Phillies seek pitcher, shop OF Werth
There were indications Tuesday the Philadelphia Phillies were working on a major deal to acquire a starting pitcher in an attempt to save a season that has veered in the wrong direction this month.
Can Oswalt save the day?
The Phillies' machinations might result in landing ace Roy Oswalt, but even he might not be enough to rescue Philadelphia's season, Buster Olney writes. Blog
The Phillies will need a starting pitcher for Saturday because they sent Monday's starter, Kyle Kendrick, back to the minor leagues on Tuesday.
Phillies general manager Ruben Amaro Jr., who is with the club in St. Louis, hinted strongly to reporters that the Phillies could acquire a pitcher from outside the organization to make that start.
The club might need a starter for Sunday now, as well, because the tentative pitcher that day, Jamie Moyer, left his start Tuesday after one inning with what was described as a left elbow strain.
At the same time, the Phillies also were discussing a companion trade that would move outfielder Jayson Werth in order to free up money, open a spot for top prospect Domonic Brown and replenish their prospect supply. The Phillies have talked to multiple teams about Werth, but a source indicated Tuesday night that Tampa Bay appears to head the list of interested teams.
Amaro said Tuesday night the club was "not close" to completing any deal, but he declined to comment about other details of ESPN.com's report.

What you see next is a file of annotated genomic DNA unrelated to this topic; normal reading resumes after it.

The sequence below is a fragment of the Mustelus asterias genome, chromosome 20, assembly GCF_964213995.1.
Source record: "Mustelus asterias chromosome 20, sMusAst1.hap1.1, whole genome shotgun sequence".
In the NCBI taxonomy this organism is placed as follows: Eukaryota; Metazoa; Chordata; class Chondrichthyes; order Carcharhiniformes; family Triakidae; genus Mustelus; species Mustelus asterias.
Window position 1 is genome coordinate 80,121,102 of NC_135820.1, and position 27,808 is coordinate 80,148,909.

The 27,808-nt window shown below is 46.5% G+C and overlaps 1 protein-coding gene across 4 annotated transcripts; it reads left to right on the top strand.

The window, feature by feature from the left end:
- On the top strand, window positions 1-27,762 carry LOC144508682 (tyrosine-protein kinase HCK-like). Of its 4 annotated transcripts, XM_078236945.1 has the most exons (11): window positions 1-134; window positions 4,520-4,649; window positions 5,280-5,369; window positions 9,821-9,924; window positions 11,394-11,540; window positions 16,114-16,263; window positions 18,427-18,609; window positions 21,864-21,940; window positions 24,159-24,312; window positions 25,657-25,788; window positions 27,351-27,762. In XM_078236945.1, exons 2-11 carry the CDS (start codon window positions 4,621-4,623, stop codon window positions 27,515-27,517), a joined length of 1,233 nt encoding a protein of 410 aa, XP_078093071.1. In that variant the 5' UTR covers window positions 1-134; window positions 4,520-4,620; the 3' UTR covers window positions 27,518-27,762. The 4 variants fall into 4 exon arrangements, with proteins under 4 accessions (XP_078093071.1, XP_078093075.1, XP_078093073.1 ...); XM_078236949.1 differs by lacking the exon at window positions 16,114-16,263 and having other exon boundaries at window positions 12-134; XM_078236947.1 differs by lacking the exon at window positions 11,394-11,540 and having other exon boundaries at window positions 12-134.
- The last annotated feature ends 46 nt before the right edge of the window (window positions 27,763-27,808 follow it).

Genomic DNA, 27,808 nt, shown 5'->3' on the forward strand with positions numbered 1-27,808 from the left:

But there were indications they've spent a lot of time in recent days exploring a trade for Astros ace Roy Oswalt.
Oswalt would have to approve any trade, and there were no signs that he had been approached about waiving his no-trade clause or that he had been told any deal was close. He also is said to prefer to go to a team in the South or Midwest, so there were no guarantees he would approve a deal to Philadelphia.
Many teams have downplayed the possibility that Oswalt would get traded, because he is owed more than $7 million for the rest of this year and $16 million next year, in addition to either a $16 million option or $2 million buyout for 2012.
However, the Phillies are looking to trade for a starting pitcher they can control beyond this year. And if they were to move Werth's salary (about $3.5 million for the rest of this year) and if the Astros pick up several million dollars of Oswalt's money, it would even out the dollars for the rest of this season.
The Phillies also have focused on top-of-the-rotation starters, and Oswalt is the one starter currently on the market who would best fit that description.
"I view us as buyers and I view us as a team that's still going to be a contending team, but it depends on the guys that are in this clubhouse," Amaro told reporters Tuesday. "Listen, our team can get hot as anybody. But they're not going to be able to just turn the light switch on and have it happen; they're going to have to work to get there."
Although there was no indication that the players in any potential trade have been agreed to, the Phillies have shopped last year's Rookie of the Year runner-up, J.A. Happ, who is currently pitching in Triple-A as he works his way back from a forearm strain.
Werth, meanwhile, has slumped badly in the past month. One club that spoke with the Phillies said the Phillies' efforts to trade him have been "growing" in recent days.
Among the clubs thought to be interested in him in addition to Tampa Bay: the Red Sox, Giants and Padres. Werth can become a free agent after this season, and the Phillies appear to have just about given up hope that they can re-sign him.
Jayson Stark is a senior writer for ESPN.com. ESPN.com's Jerry Crasnick and ESPN The Magazine's Buster Olney contributed to this report.
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